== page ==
•  Workers who have earned at least $200 per week for 20 weeks or a total of at least $10,000 during their base year may be eligible for Temporary Disability Insurance (TDI) benefits. TDI pays two-thirds of a worker’s average weekly wages (up to $667 each week) for up to 26 weeks. To see if you qualify for TDI, visit https://myleavebenefits.nj.gov/labor/myleavebenefits/worker/tdi.
  •  Workers who have contracted the coronavirus at work may be eligible for workers compensation. For more information about workers compensation, visit https://www.nj.gov/labor/wc/wc_index.html.

 

  1. I have to stay home from work to care for a relative with coronavirus. How can I receive income during this time?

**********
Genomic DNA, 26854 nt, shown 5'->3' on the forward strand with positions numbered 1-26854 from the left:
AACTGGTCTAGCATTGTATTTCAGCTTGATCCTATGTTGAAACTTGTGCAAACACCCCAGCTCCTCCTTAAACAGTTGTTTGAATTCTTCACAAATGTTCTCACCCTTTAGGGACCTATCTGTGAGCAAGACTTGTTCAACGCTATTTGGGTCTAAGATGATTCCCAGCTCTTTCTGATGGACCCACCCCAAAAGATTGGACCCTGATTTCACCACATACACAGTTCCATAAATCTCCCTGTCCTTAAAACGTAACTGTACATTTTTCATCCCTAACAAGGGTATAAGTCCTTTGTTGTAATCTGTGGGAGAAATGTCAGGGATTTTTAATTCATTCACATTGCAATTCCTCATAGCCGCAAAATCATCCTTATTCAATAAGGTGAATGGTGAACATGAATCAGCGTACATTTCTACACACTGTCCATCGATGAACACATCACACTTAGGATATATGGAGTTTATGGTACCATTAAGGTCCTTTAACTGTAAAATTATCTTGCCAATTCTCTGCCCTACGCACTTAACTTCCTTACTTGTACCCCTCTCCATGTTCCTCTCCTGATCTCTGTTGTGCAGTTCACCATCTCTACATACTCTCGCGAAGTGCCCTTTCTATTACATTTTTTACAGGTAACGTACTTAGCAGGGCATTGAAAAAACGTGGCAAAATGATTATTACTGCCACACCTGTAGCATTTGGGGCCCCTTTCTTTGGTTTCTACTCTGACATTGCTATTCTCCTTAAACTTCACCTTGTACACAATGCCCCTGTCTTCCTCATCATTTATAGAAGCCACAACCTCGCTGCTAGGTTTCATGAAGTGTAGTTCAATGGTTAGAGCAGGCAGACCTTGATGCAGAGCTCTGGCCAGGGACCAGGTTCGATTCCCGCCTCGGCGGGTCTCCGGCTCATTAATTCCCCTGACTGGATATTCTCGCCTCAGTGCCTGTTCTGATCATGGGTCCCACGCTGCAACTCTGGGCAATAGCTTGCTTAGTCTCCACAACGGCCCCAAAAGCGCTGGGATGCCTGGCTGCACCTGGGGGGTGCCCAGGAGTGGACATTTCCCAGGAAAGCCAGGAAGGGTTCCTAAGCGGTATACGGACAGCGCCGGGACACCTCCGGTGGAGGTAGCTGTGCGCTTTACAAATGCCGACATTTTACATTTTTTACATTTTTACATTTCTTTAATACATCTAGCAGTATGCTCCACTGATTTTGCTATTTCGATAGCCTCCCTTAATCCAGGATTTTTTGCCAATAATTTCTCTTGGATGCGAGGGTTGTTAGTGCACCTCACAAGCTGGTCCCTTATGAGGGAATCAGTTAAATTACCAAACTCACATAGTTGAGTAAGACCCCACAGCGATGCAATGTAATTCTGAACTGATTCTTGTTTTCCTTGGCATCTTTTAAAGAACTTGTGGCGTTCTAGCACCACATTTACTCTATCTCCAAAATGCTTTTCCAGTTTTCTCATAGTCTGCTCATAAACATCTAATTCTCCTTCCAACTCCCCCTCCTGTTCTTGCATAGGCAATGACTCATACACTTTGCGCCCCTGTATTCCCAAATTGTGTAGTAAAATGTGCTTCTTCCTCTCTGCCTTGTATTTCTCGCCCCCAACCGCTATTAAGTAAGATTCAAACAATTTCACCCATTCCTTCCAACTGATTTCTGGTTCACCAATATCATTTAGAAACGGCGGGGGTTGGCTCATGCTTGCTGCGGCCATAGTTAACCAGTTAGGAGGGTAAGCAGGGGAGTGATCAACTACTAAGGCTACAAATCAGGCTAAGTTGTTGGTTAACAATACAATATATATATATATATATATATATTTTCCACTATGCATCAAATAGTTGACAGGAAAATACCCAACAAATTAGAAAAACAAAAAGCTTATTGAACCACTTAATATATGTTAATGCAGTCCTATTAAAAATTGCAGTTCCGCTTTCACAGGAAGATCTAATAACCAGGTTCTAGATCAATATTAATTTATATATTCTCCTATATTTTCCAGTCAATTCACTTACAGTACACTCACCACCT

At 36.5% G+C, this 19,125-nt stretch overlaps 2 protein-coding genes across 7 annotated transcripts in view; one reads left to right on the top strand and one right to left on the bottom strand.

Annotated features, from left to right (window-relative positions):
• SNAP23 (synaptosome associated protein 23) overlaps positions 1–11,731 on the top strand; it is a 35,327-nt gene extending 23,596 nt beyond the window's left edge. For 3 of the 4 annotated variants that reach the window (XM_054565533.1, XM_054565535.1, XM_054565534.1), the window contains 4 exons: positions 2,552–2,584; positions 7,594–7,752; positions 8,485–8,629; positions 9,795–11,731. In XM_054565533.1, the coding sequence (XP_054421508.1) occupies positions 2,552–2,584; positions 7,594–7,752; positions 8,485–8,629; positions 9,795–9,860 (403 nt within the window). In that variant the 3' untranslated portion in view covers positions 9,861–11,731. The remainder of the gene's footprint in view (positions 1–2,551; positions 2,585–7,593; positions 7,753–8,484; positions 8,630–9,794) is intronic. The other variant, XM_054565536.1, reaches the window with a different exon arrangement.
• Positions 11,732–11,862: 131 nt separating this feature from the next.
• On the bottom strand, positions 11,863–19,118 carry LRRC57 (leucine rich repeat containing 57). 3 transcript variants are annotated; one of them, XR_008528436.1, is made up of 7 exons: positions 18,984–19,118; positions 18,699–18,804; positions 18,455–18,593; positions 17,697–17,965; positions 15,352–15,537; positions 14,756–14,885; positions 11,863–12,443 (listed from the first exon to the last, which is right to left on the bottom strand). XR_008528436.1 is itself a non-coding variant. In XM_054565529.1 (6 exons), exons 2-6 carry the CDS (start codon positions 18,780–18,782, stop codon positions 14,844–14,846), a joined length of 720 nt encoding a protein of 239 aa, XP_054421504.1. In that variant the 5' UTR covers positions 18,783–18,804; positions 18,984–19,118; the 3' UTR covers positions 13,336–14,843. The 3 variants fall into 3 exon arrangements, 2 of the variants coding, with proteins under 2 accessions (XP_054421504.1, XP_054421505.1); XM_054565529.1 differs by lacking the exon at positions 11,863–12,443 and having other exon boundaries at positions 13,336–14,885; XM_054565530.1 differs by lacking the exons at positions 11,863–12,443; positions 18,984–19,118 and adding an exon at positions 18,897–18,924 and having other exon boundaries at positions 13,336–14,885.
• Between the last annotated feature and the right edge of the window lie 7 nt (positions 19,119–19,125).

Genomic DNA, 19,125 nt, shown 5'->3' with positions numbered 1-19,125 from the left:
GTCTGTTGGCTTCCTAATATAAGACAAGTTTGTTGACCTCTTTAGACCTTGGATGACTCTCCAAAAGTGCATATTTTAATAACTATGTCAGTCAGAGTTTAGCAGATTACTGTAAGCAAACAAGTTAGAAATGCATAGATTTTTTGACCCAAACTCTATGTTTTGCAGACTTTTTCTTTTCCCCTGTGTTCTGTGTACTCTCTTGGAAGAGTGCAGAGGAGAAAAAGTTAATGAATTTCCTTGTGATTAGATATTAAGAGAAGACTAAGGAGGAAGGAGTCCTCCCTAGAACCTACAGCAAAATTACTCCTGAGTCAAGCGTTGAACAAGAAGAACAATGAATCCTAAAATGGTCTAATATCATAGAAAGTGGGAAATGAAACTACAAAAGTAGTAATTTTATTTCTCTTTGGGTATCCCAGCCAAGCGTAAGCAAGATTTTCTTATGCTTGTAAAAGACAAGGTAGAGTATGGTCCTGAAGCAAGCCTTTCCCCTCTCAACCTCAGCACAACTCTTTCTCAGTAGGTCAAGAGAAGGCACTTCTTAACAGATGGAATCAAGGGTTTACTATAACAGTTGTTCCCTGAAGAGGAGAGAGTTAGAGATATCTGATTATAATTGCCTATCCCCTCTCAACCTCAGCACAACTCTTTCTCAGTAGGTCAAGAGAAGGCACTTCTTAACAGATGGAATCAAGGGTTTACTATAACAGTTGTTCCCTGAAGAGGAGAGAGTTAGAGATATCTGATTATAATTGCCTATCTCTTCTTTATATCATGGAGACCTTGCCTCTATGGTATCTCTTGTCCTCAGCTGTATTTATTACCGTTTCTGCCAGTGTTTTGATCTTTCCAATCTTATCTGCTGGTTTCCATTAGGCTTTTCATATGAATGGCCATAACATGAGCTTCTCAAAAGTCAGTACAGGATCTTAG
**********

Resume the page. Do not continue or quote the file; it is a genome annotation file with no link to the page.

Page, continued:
• Employers in New Jersey must provide employees with up to 40 hours of accrued paid sick leave per year. Under New Jersey’s Earned Sick Leave law, employees can use up to 40 hours of accrued paid sick leave to care for themselves or a loved one. For more information about New Jersey’s Earned Sick Leave program, visit https://www.nj.gov/labor/worker-protections/earnedsick/law.shtml.
  • Workers who have earned at least $200 per week for 20 weeks or a total of at least $10,000 during their base year may be eligible for Family Leave insurance if they are out of work caring for an ill loved one. FLI pays two-thirds of a worker’s wages (up to $667 each week) for up to up to six weeks (or 42 days). To see if you qualify for FLI, visit https://myleavebenefits.nj.gov/labor/myleavebenefits/worker/fli/index.shtml.

 

  1. Can I lose my job if I have to stay home to care for a relative with coronavirus?